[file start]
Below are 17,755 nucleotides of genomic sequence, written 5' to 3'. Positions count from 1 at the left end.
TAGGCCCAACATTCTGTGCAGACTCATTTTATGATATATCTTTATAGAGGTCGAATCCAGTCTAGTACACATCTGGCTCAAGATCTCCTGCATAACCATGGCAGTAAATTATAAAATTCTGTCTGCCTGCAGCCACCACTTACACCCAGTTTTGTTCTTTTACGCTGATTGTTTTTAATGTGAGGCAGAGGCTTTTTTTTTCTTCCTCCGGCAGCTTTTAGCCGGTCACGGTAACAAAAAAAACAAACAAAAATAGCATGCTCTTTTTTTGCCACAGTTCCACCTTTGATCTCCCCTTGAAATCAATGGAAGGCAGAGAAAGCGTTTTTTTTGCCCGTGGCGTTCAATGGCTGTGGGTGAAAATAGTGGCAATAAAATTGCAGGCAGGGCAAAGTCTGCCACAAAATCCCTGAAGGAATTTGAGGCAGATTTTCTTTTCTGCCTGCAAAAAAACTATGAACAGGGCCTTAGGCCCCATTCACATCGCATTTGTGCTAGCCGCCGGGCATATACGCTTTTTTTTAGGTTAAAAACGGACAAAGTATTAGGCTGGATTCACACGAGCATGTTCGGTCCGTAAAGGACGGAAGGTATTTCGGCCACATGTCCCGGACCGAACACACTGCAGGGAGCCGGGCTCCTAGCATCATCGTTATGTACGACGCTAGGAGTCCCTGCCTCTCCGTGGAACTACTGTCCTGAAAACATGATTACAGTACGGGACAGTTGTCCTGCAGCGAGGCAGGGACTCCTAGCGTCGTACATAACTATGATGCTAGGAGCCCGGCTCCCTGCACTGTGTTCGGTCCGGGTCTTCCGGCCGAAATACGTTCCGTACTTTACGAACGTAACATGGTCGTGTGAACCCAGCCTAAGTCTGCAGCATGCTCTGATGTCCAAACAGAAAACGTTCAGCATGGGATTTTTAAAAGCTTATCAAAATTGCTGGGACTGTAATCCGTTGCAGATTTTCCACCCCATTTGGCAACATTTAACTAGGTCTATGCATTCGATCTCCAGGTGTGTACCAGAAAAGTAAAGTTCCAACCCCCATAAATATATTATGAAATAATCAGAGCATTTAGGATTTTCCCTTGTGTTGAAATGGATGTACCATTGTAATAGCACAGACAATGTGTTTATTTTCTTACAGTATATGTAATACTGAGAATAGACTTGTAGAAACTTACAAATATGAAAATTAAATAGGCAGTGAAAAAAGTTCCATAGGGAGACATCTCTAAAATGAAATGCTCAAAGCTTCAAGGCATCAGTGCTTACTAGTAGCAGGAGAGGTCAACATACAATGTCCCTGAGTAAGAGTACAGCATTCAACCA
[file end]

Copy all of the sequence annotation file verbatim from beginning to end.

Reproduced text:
Below are 17,755 nucleotides of genomic sequence, written 5' to 3'. Positions count from 1 at the left end.
TAGGCCCAACATTCTGTGCAGACTCATTTTATGATATATCTTTATAGAGGTCGAATCCAGTCTAGTACACATCTGGCTCAAGATCTCCTGCATAACCATGGCAGTAAATTATAAAATTCTGTCTGCCTGCAGCCACCACTTACACCCAGTTTTGTTCTTTTACGCTGATTGTTTTTAATGTGAGGCAGAGGCTTTTTTTTTCTTCCTCCGGCAGCTTTTAGCCGGTCACGGTAACAAAAAAAACAAACAAAAATAGCATGCTCTTTTTTTGCCACAGTTCCACCTTTGATCTCCCCTTGAAATCAATGGAAGGCAGAGAAAGCGTTTTTTTTGCCCGTGGCGTTCAATGGCTGTGGGTGAAAATAGTGGCAATAAAATTGCAGGCAGGGCAAAGTCTGCCACAAAATCCCTGAAGGAATTTGAGGCAGATTTTCTTTTCTGCCTGCAAAAAAACTATGAACAGGGCCTTAGGCCCCATTCACATCGCATTTGTGCTAGCCGCCGGGCATATACGCTTTTTTTTAGGTTAAAAACGGACAAAGTATTAGGCTGGATTCACACGAGCATGTTCGGTCCGTAAAGGACGGAAGGTATTTCGGCCACATGTCCCGGACCGAACACACTGCAGGGAGCCGGGCTCCTAGCATCATCGTTATGTACGACGCTAGGAGTCCCTGCCTCTCCGTGGAACTACTGTCCTGAAAACATGATTACAGTACGGGACAGTTGTCCTGCAGCGAGGCAGGGACTCCTAGCGTCGTACATAACTATGATGCTAGGAGCCCGGCTCCCTGCACTGTGTTCGGTCCGGGTCTTCCGGCCGAAATACGTTCCGTACTTTACGAACGTAACATGGTCGTGTGAACCCAGCCTAAGTCTGCAGCATGCTCTGATGTCCAAACAGAAAACGTTCAGCATGGGATTTTTAAAAGCTTATCAAAATTGCTGGGACTGTAATCCGTTGCAGATTTTCCACCCCATTTGGCAACATTTAACTAGGTCTATGCATTCGATCTCCAGGTGTGTACCAGAAAAGTAAAGTTCCAACCCCCATAAATATATTATGAAATAATCAGAGCATTTAGGATTTTCCCTTGTGTTGAAATGGATGTACCATTGTAATAGCACAGACAATGTGTTTATTTTCTTACAGTATATGTAATACTGAGAATAGACTTGTAGAAACTTACAAATATGAAAATTAAATAGGCAGTGAAAAAAGTTCCATAGGGAGACATCTCTAAAATGAAATGCTCAAAGCTTCAAGGCATCAGTGCTTACTAGTAGCAGGAGAGGTCAACATACAATGTCCCTGAGTAAGAGTACAGCATTCAACCA